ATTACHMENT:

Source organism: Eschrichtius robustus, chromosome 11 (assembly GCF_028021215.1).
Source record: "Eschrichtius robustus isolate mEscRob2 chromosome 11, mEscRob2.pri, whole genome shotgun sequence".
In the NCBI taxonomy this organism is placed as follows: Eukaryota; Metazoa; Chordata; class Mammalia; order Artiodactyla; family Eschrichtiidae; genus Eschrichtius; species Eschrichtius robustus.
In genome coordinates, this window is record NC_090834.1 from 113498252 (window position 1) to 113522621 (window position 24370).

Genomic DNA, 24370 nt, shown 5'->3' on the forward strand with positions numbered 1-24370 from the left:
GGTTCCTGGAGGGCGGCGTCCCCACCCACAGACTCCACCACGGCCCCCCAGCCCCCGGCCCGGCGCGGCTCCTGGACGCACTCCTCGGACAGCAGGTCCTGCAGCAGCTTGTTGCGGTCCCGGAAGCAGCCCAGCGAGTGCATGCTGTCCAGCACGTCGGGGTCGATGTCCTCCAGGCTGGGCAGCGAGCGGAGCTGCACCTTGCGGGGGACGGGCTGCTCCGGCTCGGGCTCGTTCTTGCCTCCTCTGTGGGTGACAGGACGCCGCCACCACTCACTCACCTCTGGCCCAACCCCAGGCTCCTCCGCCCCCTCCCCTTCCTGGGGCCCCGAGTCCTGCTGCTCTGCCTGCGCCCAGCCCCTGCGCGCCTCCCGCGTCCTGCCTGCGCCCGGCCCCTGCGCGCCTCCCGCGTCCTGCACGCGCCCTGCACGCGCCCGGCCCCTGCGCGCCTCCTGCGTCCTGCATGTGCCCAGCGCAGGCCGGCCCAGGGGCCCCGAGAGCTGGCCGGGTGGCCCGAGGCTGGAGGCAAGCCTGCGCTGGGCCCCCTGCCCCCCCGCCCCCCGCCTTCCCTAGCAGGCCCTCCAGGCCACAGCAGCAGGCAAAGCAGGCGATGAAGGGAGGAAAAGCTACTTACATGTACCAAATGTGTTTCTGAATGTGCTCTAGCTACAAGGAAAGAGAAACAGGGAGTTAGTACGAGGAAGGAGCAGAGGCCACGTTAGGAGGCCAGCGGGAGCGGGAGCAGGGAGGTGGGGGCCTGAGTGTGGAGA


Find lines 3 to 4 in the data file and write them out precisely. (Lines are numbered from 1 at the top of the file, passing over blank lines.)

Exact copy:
In the NCBI taxonomy this organism is placed as follows: Eukaryota; Metazoa; Chordata; class Mammalia; order Artiodactyla; family Eschrichtiidae; genus Eschrichtius; species Eschrichtius robustus.
In genome coordinates, this window is record NC_090834.1 from 113498252 (window position 1) to 113522621 (window position 24370).